Visible Language Series Lecture

A Brief History of the Spectre of the Internet and the Death of Writing

(Cambridge, March 21, 2011) In the age of Google, blogging, and the e-book, many fear that reading and writing are swiftly passing away. We fear more than the disappearance of pen and paper per se; it's the loss of cherished practices and long-established mental reflexes that disturbs and confounds.

On Wednesday, April 20, 2011,  the Peabody Museum of Archaeology and Ethnology presents "A Brief History of the Spectre of the Internet and the Death of Writing" at Harvard’s Geological Lecture Hall (24 Oxford St., Cambridge) at 5:30 PM, with a reception to follow at the Peabody Museum (11 Divinity Avenue).

Twitter, the telephone, the penny dreadful, even the printing press itself—each in turn has been seen as an agent of decadence and cultural death, as the harbinger of the turn from civilization to barbarism. Of course, new ideas and genres have frequently been the target of religious and political censors determined to stem the tides of change. But bemoaning the rise of "printed poison" or the decline of attention spans is a move distinct from censorship. By examining instances when the death knell of reading and writing has been tolled in the past—in the appearance of new and lighter forms of journalism, in the rise of penny dreadfuls and comic books, in the appearance of the telephone and its promise to supplant literary experience—we discover that fear of literature's end is inextricably bound up in modernity's habit of creative destruction.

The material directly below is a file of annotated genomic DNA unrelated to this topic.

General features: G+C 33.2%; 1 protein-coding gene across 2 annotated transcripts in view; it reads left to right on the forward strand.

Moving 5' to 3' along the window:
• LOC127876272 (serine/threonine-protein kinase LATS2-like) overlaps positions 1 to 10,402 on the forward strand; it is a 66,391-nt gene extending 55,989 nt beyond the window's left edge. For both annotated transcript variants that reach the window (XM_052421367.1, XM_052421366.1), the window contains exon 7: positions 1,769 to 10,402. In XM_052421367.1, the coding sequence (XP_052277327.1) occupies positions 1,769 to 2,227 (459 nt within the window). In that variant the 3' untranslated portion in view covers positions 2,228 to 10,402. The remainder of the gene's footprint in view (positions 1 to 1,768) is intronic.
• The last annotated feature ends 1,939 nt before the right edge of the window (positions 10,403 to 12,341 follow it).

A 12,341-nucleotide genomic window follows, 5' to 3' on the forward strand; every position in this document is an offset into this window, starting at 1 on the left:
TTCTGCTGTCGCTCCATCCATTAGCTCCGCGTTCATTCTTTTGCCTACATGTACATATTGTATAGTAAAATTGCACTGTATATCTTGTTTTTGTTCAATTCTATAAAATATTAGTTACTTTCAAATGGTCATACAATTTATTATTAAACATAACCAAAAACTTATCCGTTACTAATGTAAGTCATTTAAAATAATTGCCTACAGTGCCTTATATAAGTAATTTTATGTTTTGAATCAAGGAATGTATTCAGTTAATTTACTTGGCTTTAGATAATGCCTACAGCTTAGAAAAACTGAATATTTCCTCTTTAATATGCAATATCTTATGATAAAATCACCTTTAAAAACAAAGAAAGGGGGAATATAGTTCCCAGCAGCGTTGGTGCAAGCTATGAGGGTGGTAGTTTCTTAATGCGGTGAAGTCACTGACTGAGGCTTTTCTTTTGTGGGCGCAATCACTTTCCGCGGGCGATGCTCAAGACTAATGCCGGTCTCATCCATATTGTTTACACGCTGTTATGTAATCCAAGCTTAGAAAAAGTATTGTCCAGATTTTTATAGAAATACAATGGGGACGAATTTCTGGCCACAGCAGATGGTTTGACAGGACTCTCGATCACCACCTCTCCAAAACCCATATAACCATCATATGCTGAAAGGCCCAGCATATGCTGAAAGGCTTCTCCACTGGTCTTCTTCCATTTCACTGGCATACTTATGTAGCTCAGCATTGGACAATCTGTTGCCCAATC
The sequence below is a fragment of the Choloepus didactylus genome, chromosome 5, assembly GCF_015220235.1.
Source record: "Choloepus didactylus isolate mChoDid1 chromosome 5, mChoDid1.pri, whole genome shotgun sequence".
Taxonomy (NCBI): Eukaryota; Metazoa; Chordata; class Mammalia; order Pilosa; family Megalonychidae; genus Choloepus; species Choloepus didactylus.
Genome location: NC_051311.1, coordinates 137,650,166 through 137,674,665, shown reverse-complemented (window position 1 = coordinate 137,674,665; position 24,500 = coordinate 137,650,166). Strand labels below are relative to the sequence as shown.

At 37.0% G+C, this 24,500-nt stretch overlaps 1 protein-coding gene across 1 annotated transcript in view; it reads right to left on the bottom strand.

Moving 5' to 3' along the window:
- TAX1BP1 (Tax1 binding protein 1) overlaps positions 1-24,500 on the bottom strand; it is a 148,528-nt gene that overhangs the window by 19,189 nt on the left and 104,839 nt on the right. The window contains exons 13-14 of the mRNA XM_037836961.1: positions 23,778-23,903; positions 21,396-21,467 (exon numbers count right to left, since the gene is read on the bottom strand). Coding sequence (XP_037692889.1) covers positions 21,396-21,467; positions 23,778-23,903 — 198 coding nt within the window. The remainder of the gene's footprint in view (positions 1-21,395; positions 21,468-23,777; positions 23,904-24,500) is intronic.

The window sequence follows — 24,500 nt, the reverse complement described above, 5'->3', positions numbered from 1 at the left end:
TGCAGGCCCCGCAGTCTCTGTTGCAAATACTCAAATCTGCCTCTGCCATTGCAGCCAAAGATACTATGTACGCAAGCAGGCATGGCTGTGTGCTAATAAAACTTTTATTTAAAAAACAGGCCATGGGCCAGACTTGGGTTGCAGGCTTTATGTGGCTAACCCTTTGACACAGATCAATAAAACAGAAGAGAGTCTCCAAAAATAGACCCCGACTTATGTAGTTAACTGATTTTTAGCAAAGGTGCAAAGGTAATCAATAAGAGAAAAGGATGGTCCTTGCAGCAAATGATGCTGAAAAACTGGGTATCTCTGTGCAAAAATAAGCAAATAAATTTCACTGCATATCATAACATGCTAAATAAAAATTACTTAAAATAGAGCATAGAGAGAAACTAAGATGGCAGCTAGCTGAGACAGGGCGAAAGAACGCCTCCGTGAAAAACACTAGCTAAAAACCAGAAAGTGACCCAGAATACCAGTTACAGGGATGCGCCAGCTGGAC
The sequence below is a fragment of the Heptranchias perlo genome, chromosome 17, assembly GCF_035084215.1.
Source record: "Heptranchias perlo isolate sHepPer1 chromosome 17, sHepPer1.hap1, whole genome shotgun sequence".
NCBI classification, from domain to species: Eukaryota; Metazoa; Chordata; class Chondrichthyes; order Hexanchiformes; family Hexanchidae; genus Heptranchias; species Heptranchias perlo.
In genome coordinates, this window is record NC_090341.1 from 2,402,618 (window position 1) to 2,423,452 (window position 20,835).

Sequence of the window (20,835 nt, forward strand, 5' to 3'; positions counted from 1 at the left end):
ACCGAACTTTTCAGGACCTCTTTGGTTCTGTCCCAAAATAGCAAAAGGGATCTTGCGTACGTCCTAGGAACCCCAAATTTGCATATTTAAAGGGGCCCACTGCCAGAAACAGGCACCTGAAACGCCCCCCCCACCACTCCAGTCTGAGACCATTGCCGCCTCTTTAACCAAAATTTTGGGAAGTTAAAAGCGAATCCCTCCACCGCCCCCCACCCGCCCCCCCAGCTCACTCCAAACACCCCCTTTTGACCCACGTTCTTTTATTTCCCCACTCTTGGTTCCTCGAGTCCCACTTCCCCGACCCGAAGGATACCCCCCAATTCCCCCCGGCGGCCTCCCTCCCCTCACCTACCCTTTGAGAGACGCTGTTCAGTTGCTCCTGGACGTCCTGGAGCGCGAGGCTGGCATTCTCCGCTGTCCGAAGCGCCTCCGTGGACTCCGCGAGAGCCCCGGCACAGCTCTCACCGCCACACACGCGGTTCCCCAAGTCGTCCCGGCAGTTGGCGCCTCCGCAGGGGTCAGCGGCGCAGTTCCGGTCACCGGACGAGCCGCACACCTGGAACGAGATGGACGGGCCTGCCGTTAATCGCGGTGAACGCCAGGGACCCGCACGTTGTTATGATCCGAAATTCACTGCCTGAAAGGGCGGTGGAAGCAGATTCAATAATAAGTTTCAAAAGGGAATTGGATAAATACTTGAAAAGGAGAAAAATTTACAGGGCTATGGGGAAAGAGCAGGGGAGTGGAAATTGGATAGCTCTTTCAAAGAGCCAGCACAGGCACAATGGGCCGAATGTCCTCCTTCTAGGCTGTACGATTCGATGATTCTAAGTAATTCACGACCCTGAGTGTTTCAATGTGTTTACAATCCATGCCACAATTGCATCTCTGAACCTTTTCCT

The speaker is Matthew Battles, the author of Library: An Unquiet History.

About the Peabody Museum
The Peabody Museum is among the oldest archaeological and ethnographic museums in the world with one of the finest collections of human cultural history found anywhere. It is home to superb materials from Africa, ancient Europe, North America, Mesoamerica, Oceania, and South America in particular. In addition to its archaeological and ethnographic holdings, the Museum’s photographic archives, one of the largest of its kind, hold more than 500,000 historical photographs, dating from the mid-nineteenth century to the present and chronicling anthropology, archaeology, and world culture.

Hours and location: 9 A.M. to 5 P.M., seven days a week. The Museum is closed on Thanksgiving Day, Christmas Eve, Christmas Day, and New Year’s Day. Admission is $9 for adults, $7 for students and seniors, $6 for children, 3–18. Free with Harvard ID or Museum membership. The Museum is free to Massachusetts residents Sundays, 9 A.M. to noon, year round, and Wednesdays from 3 P.M. to 5 P.M. (September to May). Admission includes admission to the Harvard Museum of Natural History. For more information call 617-496-1027 or go online to: www.peabody.harvard.edu. The Peabody Museum is located at 11 Divinity Avenue in Cambridge, Massachusetts. The Museum is a short walk from the Harvard Square MBTA station.

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Media Contact:

Faith Sutter
Communications Coordinator
Peabody Museum
Tel: 617-495-3397
sutter@fas.harvard.edu

 

 

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Detail from cover of Spring Heeled Jack, illustrated

Detail from cover of Spring Heeled Jack, illustrated "penny dreadful" ca. 1890.

High resolution image available on request.

Wednesday, April 20, 2011: "A Brief History of the Spectre of the Internet and the Death of Writing"

5:30 PM Geological Lecture Hall, 24 Oxford St., Cambridge, followed by a public reception at the Peabody Museum, 11 Divinity Ave., Cambridge

Information: 617-496-1027 

See more about the Visible Language series.

 


 

 

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